Wednesday, September 1, 2010

Nowhere To Hide (1999)

Nowhere To Hide (1999)

September 2nd, 7:00PM in Garland 104 (2441 E. Hartford)

The film opens with a black and white shot of Detective Woo (Park Joong-Hoon) walking along what looks like a desolate industrial area only to come upon a series of gang members abusing an old man. At this point it flashes to a similar scene of his partner Detective Kim (Jang Dong-Kun) encountering a armed man on a train, from this point onward the scene keeps going back and forth between the two as they are each involved in there own respective fights using odd camera angles and slow motion. This opening really sets the mood and style for the rest of the film.

The plot revolves around the two detectives investigation into the murder of a crime boss by a mysterious man played by Ahn Sung-kee. They do this by setting out on a series of stakeouts which leads them eventually to a woman named Juyon (Choi Ji-Woo) who they believe has some connection to the murderer.
Few Korean films have generated as many mixed comments as this one. Its detractors claim gratuitous violence, style over substance and a week and pointless plot. Its supporters contend that it is filled with beautifully striking cinematography and has the style of a modern day film noire. The film itself has some degree of similarity with other South Korean black-comedies like Guns and Talks (2001) and Public Enemy (2002). But in other ways it is much closer to the Italian Poliziotteschi genre which also centers around cops who use fascist means to achieve there goal, the American film Dirty Harry (1971) is a good example of a non Italian film that falls into this genre. But again it only has some basic similarities, the film itself has a strange mix of these and many other elements.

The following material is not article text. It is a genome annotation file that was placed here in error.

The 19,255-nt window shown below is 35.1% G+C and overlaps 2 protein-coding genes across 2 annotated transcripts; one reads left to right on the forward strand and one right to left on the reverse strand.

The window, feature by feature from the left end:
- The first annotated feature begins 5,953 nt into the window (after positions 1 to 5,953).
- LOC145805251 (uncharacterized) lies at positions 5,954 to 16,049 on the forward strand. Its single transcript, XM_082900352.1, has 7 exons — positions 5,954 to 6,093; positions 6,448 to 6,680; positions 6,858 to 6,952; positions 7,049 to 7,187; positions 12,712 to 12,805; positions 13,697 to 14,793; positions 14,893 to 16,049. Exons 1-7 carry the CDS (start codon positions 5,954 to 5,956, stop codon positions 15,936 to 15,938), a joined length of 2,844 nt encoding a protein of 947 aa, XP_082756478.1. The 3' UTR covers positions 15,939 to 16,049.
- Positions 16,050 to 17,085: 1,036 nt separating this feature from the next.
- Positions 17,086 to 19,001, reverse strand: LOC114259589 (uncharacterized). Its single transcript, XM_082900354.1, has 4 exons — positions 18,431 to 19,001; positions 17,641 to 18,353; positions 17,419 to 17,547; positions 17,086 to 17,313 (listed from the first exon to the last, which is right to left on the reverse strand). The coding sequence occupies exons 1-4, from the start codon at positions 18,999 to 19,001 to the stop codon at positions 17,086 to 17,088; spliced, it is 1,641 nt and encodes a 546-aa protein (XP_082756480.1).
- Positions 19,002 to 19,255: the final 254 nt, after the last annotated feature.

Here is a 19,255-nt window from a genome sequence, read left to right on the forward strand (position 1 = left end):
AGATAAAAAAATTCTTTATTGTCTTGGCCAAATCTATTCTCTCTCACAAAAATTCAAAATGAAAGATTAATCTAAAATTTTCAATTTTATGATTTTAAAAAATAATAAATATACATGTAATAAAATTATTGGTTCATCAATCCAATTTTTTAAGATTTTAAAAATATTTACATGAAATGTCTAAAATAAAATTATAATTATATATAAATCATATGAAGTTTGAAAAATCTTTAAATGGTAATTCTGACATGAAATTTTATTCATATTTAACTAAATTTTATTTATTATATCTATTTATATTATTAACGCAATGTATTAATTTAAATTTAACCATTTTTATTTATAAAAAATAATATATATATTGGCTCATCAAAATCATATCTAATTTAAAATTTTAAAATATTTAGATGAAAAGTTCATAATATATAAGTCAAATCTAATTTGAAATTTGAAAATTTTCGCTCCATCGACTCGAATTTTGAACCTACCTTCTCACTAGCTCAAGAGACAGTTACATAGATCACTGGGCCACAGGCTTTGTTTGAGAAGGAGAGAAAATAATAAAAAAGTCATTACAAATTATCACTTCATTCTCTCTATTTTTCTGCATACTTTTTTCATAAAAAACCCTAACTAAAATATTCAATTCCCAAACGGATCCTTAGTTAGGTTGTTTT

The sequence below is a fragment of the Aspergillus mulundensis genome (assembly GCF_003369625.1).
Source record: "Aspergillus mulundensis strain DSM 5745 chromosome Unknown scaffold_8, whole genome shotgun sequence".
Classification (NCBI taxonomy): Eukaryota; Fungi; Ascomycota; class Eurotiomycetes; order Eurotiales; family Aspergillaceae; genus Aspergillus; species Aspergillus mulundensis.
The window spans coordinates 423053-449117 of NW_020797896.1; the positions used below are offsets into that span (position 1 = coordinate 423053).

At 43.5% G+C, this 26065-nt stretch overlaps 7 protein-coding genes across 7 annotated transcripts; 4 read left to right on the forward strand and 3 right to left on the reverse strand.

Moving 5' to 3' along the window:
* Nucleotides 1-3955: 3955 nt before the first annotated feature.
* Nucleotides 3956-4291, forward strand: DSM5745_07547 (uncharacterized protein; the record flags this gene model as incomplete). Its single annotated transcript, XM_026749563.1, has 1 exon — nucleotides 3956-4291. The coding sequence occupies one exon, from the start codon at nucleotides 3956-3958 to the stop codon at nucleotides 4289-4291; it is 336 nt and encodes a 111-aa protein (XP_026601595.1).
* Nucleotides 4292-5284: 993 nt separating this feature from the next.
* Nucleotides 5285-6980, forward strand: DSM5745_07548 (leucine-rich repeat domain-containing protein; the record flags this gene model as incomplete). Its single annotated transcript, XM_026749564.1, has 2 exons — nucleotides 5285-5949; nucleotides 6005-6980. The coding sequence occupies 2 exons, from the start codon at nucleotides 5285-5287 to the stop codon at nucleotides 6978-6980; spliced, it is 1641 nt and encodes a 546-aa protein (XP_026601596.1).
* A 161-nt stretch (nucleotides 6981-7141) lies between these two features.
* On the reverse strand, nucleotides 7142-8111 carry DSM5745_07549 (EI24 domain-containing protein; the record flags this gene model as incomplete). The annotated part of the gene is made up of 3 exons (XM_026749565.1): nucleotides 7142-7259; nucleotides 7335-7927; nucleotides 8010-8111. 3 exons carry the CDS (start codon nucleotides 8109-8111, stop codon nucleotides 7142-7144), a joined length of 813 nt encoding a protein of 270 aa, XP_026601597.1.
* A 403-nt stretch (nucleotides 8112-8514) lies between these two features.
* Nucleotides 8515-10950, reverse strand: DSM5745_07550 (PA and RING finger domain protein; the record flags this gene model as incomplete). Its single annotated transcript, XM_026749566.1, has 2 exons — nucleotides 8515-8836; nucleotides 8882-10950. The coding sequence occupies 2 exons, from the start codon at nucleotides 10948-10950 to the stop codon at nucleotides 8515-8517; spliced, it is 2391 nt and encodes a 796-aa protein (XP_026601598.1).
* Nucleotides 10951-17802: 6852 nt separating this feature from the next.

Its main strength resides in its daring cinematography which is going a mile a minute throughout. Also the films soundtrack is equally as jarring, with the Bee Gees song Holiday used to great effect and a rock version of the classic Korean song Hae Ddeul Nal preformed by Cherry Filter.

The charge of style over substance is something that the film may in a way be guilty of but in a positive way. While many find there is much more substance here then some give it credit for, its style is so fresh, fast paced and enjoyable that even if that is all there was it could just about carry the film on that alone. There are also a series of scenes which some believe are subtle homages to a range of other films. They include elements from Sergei Eisenstein’s Battleship Potemkin (1925) and The Third Man (1949).

South Korea, Director Lee Myung-Sae, Cast Park Joong-Hoon, Ahn Sung-Ki, Chang Dong-Gun and Park Sang-Myeon, 112 minutes, in Korean with English subtitles

No comments: